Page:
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Milwaukee Art Museum's Intriguing 'Digital Dialogues'

Art Review

May. 16, 2011
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In the art world, the terms "fine craft" and "21st-century technology" rarely go hand in hand. But the Milwaukee Art Museum's cutting-edge exhibition "The New Materiality: Digital Dialogues at the Boundaries of Contemporary Craft" mixes the two with sophistication and superior technique.

The MAM's lower-level gallery houses approximately two-dozen works that incorporate digital media into time-honored techniques like basket weaving and glass blowing. The results seamlessly merge past traditions and recent technology to present masterful, mostly postmodern artworks.

In one corner of the gallery are Tim Tate's blown and cast glass, electronic components and original videos that replicate small glass reliquaries. Tate created a series of six bottles with cast glass book stacks for stoppers. Among them is one titled Burned But Not Forgotten (2008), which contains a tiny screen inside the bottle that flashes title pages from classic literature (for example, Mary Shelley's Frankenstein) with flames burning between the series of pages. This may be viewed as a metaphor for printed text being relegated to the past.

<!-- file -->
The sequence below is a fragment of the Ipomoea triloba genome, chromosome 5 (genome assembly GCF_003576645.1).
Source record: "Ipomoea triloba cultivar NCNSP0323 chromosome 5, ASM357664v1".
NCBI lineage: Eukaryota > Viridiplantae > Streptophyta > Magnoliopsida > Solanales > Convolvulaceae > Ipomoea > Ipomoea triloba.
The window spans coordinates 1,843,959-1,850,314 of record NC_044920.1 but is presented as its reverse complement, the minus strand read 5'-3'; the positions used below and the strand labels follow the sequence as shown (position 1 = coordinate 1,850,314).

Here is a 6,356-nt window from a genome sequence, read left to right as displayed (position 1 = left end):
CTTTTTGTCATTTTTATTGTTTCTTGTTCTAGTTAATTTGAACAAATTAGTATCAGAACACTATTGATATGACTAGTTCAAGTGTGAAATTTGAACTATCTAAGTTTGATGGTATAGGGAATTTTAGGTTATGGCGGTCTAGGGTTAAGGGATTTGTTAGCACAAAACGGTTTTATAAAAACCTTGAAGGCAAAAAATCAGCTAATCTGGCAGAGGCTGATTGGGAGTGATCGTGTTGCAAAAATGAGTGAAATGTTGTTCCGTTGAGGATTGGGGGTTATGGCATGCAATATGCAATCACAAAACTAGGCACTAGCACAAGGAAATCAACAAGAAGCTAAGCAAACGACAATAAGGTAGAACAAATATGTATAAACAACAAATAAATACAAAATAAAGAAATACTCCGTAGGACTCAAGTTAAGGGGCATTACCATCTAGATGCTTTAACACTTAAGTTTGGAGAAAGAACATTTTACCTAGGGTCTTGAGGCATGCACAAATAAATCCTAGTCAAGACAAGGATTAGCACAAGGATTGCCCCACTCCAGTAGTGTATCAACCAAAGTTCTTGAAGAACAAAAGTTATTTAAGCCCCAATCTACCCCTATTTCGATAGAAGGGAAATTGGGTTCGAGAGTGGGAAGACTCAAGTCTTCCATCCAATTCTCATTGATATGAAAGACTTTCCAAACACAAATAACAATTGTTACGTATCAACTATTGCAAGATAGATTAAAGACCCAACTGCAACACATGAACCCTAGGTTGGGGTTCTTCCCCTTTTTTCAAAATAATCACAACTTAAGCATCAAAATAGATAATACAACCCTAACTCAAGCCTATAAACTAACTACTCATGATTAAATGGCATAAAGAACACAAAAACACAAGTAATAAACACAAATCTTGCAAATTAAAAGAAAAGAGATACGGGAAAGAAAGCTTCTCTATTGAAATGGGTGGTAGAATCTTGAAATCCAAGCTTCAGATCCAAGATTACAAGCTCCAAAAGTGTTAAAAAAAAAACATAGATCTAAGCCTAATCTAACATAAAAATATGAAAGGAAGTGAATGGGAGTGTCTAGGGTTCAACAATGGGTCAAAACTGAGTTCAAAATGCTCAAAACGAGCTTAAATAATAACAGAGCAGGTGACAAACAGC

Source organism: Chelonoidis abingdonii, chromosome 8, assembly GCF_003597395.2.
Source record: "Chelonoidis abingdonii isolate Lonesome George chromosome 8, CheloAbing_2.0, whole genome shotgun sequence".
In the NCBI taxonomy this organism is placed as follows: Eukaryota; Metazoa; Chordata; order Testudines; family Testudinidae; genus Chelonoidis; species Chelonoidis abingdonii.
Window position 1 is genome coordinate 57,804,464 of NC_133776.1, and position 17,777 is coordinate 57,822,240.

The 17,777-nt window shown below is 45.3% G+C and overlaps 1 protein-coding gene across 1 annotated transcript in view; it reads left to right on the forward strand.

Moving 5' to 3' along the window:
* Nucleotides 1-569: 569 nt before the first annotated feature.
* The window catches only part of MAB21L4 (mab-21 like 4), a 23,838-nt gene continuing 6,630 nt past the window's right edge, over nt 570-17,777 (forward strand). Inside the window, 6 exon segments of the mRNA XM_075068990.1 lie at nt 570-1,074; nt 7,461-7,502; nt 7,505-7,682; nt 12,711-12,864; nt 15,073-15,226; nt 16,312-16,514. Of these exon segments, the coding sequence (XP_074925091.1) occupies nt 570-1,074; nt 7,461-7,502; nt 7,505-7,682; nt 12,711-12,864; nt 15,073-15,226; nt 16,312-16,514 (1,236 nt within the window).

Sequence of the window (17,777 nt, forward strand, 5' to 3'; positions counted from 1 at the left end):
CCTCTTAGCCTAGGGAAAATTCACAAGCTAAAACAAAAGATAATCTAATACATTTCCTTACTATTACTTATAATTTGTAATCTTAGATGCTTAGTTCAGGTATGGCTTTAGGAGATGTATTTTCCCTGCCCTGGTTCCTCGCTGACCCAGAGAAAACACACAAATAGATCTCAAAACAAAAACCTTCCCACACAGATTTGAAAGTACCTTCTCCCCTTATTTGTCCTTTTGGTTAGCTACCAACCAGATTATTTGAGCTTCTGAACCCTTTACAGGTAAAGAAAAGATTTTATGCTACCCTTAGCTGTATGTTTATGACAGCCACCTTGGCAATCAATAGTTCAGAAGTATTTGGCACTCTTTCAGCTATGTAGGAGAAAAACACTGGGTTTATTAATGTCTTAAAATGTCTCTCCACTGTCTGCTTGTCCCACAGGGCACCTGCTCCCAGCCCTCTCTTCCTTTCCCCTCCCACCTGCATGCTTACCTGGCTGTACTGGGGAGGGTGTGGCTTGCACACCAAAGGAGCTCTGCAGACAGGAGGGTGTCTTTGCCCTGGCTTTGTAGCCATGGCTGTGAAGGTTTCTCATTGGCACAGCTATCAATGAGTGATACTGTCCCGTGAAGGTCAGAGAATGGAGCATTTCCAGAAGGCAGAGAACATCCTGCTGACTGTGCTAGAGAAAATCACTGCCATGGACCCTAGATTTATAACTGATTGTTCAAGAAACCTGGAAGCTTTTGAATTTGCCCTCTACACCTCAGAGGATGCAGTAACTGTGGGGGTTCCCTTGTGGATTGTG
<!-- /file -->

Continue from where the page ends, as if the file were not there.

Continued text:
Wendy Maruyama's wall sculpture Kanzashi Stroke (2008) uses polychromed wood, abalone shell and video to create an oversized hair comb (named the kanzashi comb and used by geishas). A diminutive video screen near the top of the sculpture simulates the geisha's honored traditions.

Innovation and imagination connect in "The New Materiality," as the exhibition demonstrates how 21st-century technology can be integrated into techniques honed from past centuries and applied to fine contemporary art. Though it's a small exhibition, it contributes noteworthy ideas that further examine some of the museum's current themes—including the recently ended Frank Lloyd Wright exhibit that showed how the famed architect embraced the latest technologies available.

"The New Materiality: Digital Dialogues at the Boundaries of Contemporary Craft" continues through June 12.


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